An important discussion of controversial topics such as the family, abortion, choice, and diversity, in terms of earthly objectives and eternal goals.
Some of you may be wondering what it would be like to stand here at a podium where prophets, apostles, presidents of the United States, a prime minister of England, Nobel Prize winners, university presidents, and many learned men and women have spoken—particularly some of you who may feel you are not quite as qualified as those who have occupied this place. As the least-qualified devotional speaker in the history…
We all have the need to know the processes by which we recoup what we could be and could have, had we chosen more wisely. So these are the three basics: Atonement, Agency, and Accountability.
Do what is right and others will follow your example. Every time you make the right choice in the face of potential criticism, you build strength that makes it easier the next time.
Ruth E. Brasher, director of the BYU Honor Code Office, shares insights into the dangers of separating agency from accountability.
To "get a life," we must use our agency to love God and serve others. Then, no matter our circumstance, we can say "Life can't get any better than this."
In the thirtieth chapter of Deuteronomy we read, “I have set before you life and death, blessing and cursing: therefore choose life” (19). With these words Moses challenged the children of Israel to renew their covenant with the Lord. We may have heard the same words earnestly addressed to us by parents, teachers, and church leaders. We know what they mean. Or do we? Perhaps we could gain by pondering…
Christlike character is cultivated through our choices, not our circumstances or predispositions. We are always accountable for the outcome of our actions.
God's plan of salvation includes "free agency" - the freedom to choose. That cannot be taken away, but our "freedom," or ability to act on our choices, can.
There is a balance to be found in life between looking to the Lord's hand in all things and using your God-given agency to guide you through life.
Your free agency is a gift from God and can save you from being tied down by procrastination, bad habits, and debilitating excuses.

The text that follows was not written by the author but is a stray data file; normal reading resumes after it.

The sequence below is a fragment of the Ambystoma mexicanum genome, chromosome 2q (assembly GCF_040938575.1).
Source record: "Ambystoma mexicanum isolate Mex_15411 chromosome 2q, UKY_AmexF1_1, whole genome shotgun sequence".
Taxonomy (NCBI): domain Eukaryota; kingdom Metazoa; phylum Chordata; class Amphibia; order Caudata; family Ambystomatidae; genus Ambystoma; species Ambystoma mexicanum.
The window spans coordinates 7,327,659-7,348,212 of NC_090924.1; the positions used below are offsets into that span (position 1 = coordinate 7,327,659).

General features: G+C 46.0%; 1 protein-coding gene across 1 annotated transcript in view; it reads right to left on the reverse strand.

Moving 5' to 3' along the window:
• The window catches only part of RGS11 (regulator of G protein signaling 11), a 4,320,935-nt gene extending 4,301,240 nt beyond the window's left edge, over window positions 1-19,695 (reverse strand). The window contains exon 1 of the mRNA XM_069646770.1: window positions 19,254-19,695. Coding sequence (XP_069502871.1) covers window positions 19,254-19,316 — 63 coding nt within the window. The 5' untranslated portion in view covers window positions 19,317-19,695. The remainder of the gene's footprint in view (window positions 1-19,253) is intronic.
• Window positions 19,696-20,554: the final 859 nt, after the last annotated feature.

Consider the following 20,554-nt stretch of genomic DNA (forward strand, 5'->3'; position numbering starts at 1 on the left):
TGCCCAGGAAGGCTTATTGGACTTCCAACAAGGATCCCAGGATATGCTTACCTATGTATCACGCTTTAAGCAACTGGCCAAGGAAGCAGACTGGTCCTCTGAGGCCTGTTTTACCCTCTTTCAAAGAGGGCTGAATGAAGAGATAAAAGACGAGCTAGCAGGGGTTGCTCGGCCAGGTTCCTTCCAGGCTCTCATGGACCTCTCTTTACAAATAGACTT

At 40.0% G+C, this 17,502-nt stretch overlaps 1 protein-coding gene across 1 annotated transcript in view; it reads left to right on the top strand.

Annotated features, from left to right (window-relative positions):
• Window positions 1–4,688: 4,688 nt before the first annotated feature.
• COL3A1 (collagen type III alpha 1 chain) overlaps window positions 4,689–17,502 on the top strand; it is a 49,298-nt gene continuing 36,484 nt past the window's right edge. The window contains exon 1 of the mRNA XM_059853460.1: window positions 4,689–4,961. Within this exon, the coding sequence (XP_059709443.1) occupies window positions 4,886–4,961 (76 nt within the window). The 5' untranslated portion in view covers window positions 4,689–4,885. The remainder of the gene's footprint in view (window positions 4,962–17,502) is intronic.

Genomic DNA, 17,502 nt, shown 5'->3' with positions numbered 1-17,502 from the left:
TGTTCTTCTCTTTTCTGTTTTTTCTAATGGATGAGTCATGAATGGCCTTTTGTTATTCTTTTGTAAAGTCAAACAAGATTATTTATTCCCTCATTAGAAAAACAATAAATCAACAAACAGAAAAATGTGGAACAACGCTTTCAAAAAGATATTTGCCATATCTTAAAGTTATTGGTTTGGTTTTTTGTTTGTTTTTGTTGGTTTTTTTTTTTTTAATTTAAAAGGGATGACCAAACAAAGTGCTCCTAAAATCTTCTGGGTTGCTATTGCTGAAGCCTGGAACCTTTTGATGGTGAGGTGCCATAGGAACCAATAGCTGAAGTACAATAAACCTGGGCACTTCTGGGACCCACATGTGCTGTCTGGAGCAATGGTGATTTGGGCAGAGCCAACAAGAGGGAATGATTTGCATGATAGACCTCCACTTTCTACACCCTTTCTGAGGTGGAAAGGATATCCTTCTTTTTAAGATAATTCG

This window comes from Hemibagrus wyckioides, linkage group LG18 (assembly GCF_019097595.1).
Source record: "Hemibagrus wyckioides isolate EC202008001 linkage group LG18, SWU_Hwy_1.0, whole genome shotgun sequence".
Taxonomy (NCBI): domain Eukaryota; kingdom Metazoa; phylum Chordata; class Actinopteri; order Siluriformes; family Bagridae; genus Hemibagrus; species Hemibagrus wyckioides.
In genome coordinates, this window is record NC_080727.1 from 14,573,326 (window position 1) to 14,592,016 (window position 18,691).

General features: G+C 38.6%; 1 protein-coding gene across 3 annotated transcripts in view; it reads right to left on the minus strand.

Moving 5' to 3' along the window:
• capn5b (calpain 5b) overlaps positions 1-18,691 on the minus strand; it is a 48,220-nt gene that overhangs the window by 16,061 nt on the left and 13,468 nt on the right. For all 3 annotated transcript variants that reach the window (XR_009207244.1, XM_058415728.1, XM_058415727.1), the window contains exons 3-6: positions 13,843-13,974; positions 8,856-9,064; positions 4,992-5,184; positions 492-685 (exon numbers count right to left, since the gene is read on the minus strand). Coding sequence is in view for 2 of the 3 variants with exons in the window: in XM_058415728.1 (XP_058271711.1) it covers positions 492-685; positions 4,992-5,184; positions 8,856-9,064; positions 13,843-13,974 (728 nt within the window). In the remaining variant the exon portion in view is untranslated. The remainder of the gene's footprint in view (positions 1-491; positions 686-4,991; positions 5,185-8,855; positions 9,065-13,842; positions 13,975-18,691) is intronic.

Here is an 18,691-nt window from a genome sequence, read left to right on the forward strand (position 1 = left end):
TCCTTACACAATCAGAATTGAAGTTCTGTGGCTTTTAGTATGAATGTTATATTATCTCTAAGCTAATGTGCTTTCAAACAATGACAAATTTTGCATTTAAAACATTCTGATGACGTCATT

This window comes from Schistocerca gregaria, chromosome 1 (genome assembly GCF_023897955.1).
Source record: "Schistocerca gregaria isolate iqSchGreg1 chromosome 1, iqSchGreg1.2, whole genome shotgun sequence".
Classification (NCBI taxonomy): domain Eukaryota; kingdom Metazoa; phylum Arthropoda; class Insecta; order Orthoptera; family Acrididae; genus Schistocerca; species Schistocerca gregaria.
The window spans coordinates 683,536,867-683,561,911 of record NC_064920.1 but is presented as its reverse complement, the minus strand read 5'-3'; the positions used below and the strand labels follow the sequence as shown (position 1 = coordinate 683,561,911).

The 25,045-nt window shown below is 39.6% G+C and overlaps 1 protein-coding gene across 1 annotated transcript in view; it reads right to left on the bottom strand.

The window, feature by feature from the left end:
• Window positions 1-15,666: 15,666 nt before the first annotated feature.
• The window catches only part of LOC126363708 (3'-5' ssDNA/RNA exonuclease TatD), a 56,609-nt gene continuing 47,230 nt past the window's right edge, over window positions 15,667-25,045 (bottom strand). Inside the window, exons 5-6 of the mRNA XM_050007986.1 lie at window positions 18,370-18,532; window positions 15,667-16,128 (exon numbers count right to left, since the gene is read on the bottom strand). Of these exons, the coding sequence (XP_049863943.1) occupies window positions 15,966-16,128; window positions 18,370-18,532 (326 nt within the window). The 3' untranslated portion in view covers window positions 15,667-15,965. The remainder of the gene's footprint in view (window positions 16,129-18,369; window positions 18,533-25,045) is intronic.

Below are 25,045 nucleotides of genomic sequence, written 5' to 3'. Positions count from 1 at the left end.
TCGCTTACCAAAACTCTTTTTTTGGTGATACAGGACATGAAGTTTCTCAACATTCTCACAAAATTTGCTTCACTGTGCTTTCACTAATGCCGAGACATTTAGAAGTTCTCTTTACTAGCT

In life's constant opportunities for giving and getting, let us be more concerned with giving. Nothing worth getting comes without effort and sacrifice.
Using the tagline, "spiritual is as spiritual does," Mary Ellen Edmunds reminds us that spirituality is determined by the steps we take to develop it.
The gift of agency is central to the Plan of Salvation. Using our agency to follow God's commandments gives us true independence and power over our destiny.
Our light will shine and we will influence the world for good as we respect the agency of others and have pure intentions.
God desires all His children to return to Him, but the conflict of life is to choose between eternity's blessings and compromising for worldly things.
Daniel H. Ludlow outlines the conditions necessary for our moral free agency to be effective. In our lives and our country, we must preserve this freedom.
It is our obligation to go to work on our problems and then counsel with the Lord and get the ratifying seal of the Holy Spirit on the conclusions that we’ve reached; and that ratifying seal is the spirit of revelation.
Time is a god-given gift that the wise will cherish and that the foolish will waste or misuse; what we do here will determine what we are in the eternities.
It isn't enough to be doing the right things; we need to make sure we are doing them for the right reasons. Ask yourself, "Are my motives pure?"
The text for this speech is unavailable. Please see our FAQ page for more information.
What are you making of the many opportunities you have? Adam S. Bennion counsels students to take advantage of their time devoted to study and improvement.
Your soul is as powerful as the atomic weapons which our age fears. As you discover your divine potential, you will be able to actualize it.
Your personal liberty does not give your the right to flout standards and rules that you have agreed to, nor to ignore when others who do so.
The morality of the world can be no greater than the goodness of its individuals. Use your knowledge and God's guidance to make the world a better place.